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qberries

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About qberries

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  1. Only a month later....but finally SUCCESS!! It was just RAM chip U25 in the end! With the help of Allen and some of his good RAM chips and sockets he sent me, the Bally is now running without screen artifacts on lines 5-8. Thanks to Allen for initially pointing me to the RAM as the culprit in the first place and Adam and Michael for all their input to help me understand the system to allow me zero in on those 2 chips. I could have been done a month ago, but apparently I first had to go through the trial of learning the art of desoldering chips from a double-sided PCB after hours of initial failure. That was not fun! But with tips from Allen and a new desoldering/suction station, I was finally able to get the chips out to swap and test them this past week. In any case, after getting the U25 replaced tonight, screen artifacts are now history!
  2. Thanks Adam. The FAQ was helpful but looks like I will need to learn assembly language to appreciate Fenton's AstroBasic source code. Yes, you are right, incredible amount of effort and creativity by the developers to squeeze out the maximum capability given those constraints. In any case, I can't seem to narrow my glitch down anymore than probably related to RAM chips U24 and U25 so will try replace those with Allen's help and guidance. Wish me luck!
  3. Thanks Adam. That is actually good to hear as I was worried this was perhaps a result of something wrong with the address chip or the data chip. I didn't even realize that BASIC is stored there, didn't find it in the Nutting Manual that I could find, so need to understand the system better. Any suggestions on links to an article or doc that describes the memory handling like that? For example, I am interested in how the system ignores painting something on the screen if there is BASIC code in that part of the screen RAM? Thanks Cliff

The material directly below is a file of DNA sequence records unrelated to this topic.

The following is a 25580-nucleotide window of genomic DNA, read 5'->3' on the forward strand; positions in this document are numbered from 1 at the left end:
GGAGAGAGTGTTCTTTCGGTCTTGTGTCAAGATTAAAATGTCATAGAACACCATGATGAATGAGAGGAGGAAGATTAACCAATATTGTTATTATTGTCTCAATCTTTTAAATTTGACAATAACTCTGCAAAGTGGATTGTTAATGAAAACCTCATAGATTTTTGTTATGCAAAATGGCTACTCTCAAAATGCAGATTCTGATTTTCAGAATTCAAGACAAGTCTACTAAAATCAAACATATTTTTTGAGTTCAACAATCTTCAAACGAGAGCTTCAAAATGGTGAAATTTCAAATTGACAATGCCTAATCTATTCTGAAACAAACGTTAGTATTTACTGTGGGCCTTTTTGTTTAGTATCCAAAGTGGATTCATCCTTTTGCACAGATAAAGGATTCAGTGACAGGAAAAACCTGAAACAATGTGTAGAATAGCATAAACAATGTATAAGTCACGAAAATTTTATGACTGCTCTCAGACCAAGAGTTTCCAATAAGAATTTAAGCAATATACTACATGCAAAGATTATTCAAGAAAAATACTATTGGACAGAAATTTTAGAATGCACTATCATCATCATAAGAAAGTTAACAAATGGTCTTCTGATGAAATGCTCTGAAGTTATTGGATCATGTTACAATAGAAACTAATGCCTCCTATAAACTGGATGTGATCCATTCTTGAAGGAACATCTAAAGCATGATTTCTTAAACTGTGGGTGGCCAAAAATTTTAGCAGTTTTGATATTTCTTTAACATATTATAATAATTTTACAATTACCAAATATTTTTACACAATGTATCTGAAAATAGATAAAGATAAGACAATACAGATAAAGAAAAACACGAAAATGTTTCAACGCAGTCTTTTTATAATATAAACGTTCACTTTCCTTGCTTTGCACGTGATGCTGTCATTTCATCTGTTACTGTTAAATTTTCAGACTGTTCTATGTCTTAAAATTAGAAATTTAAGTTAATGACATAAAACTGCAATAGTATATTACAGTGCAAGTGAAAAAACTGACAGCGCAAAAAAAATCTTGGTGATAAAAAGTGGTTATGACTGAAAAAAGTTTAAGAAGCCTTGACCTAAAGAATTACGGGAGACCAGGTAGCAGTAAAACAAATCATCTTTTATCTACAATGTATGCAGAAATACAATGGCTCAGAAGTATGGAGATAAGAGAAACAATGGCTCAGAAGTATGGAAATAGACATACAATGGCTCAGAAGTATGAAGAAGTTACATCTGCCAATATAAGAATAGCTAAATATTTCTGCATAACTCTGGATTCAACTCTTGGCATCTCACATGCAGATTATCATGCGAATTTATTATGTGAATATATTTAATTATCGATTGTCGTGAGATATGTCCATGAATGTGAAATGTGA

4. Thanks Adam and Michael. I'll check the color of the pixels. One odd thing I noticed that may be another clue. If I Poke any values in the screen ram area in those top 7 lines when running the Basic program that does the Poking I produce pixels as expected but then some of the text in my Basic program is altered, question marks added, etc. on some of the lines of the program and have to fix those lines to rerun that program. I don't have that problem when Poking below those affected top 7 lines. Any ideas?
  5. Hi Michael et. al.. Finally had some time to investigate this "stuck" pixel problem further before I started to swap any RAM chips. I couldn't try SetScreen but I was finally able to determine which lines and which pixels are being affected: On the display area, Michael is correct that lines 6 and 7 are affected for the first 16 bytes then only line 6 is affected for the next 16 bytes (bytes 17 to 32) then lines 5 and 6 for the last 8 bytes (33 to 40) All other lines are fine As far as pixels affected on each line, it is always pixel 0 (1st one from the right of the 4 pixels per byte) for every one of the 40 bytes per line. The "apparent" color of the pixels is program dependent...black if I am running Bally Basic, yellow if Incredible Wizard, red (I think) if Grand Prix, etc. So, if this were the only problem wouldn't this imply chips U24 & U25 ? But now here is the odd thing. If I PEEK any of the offending pairs of Bytes, the value varies. For example, in the Basic environment if I PEEK Line 7 Bytes 13 & 14 (memory address 16636 & 16637)..sometimes I get a value of 512 and sometimes I get 0 and sometimes I get a value 2. This also happens on lines 5 and 6 as well. This actually confirms what I am seeing as each pixel 0 is not steady and seems to be wavering on the screen, going from on to off a few times a second. Apparently, the Pixel 0 of each of the bytes in the pair I am PEEKing can turn or off independently...thus why I get more than two values. Pixels 1,2,& 3 don't waver at all and are always steady. Hoping Michael can help diagnose if this points to just a U24 & U25 issue or other possible chips given the behavior. Thanks Cliff